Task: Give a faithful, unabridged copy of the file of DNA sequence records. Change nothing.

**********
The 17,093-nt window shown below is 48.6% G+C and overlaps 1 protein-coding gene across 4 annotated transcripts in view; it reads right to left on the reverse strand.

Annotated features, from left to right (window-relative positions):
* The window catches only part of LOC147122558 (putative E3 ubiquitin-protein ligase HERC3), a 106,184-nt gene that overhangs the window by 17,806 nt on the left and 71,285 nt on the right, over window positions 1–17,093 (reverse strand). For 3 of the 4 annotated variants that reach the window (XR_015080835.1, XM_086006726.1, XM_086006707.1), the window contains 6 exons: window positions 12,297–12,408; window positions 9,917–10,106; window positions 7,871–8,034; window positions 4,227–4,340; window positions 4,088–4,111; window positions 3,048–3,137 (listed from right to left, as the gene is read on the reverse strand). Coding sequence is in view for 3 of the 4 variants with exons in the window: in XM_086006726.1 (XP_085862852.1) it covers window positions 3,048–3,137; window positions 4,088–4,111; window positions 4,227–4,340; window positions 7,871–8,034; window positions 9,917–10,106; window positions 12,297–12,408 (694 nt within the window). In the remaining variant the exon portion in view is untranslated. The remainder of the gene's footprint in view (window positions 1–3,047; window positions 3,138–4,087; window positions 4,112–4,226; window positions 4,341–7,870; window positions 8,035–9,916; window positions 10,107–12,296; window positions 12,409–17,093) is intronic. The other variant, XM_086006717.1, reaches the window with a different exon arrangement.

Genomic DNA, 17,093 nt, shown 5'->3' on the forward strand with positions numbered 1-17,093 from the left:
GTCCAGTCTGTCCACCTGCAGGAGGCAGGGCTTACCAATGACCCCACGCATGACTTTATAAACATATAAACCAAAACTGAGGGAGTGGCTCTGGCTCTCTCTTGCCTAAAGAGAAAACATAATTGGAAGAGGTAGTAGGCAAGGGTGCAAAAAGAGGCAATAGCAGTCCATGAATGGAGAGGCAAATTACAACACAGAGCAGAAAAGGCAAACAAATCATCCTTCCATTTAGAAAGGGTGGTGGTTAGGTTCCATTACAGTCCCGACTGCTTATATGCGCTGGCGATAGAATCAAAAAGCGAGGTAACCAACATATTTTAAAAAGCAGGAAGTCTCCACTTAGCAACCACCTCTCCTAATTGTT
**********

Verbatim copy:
The 17,093-nt window shown below is 48.6% G+C and overlaps 1 protein-coding gene across 4 annotated transcripts in view; it reads right to left on the reverse strand.

Annotated features, from left to right (window-relative positions):
* The window catches only part of LOC147122558 (putative E3 ubiquitin-protein ligase HERC3), a 106,184-nt gene that overhangs the window by 17,806 nt on the left and 71,285 nt on the right, over window positions 1–17,093 (reverse strand). For 3 of the 4 annotated variants that reach the window (XR_015080835.1, XM_086006726.1, XM_086006707.1), the window contains 6 exons: window positions 12,297–12,408; window positions 9,917–10,106; window positions 7,871–8,034; window positions 4,227–4,340; window positions 4,088–4,111; window positions 3,048–3,137 (listed from right to left, as the gene is read on the reverse strand). Coding sequence is in view for 3 of the 4 variants with exons in the window: in XM_086006726.1 (XP_085862852.1) it covers window positions 3,048–3,137; window positions 4,088–4,111; window positions 4,227–4,340; window positions 7,871–8,034; window positions 9,917–10,106; window positions 12,297–12,408 (694 nt within the window). In the remaining variant the exon portion in view is untranslated. The remainder of the gene's footprint in view (window positions 1–3,047; window positions 3,138–4,087; window positions 4,112–4,226; window positions 4,341–7,870; window positions 8,035–9,916; window positions 10,107–12,296; window positions 12,409–17,093) is intronic. The other variant, XM_086006717.1, reaches the window with a different exon arrangement.

Genomic DNA, 17,093 nt, shown 5'->3' on the forward strand with positions numbered 1-17,093 from the left:
GTCCAGTCTGTCCACCTGCAGGAGGCAGGGCTTACCAATGACCCCACGCATGACTTTATAAACATATAAACCAAAACTGAGGGAGTGGCTCTGGCTCTCTCTTGCCTAAAGAGAAAACATAATTGGAAGAGGTAGTAGGCAAGGGTGCAAAAAGAGGCAATAGCAGTCCATGAATGGAGAGGCAAATTACAACACAGAGCAGAAAAGGCAAACAAATCATCCTTCCATTTAGAAAGGGTGGTGGTTAGGTTCCATTACAGTCCCGACTGCTTATATGCGCTGGCGATAGAATCAAAAAGCGAGGTAACCAACATATTTTAAAAAGCAGGAAGTCTCCACTTAGCAACCACCTCTCCTAATTGTT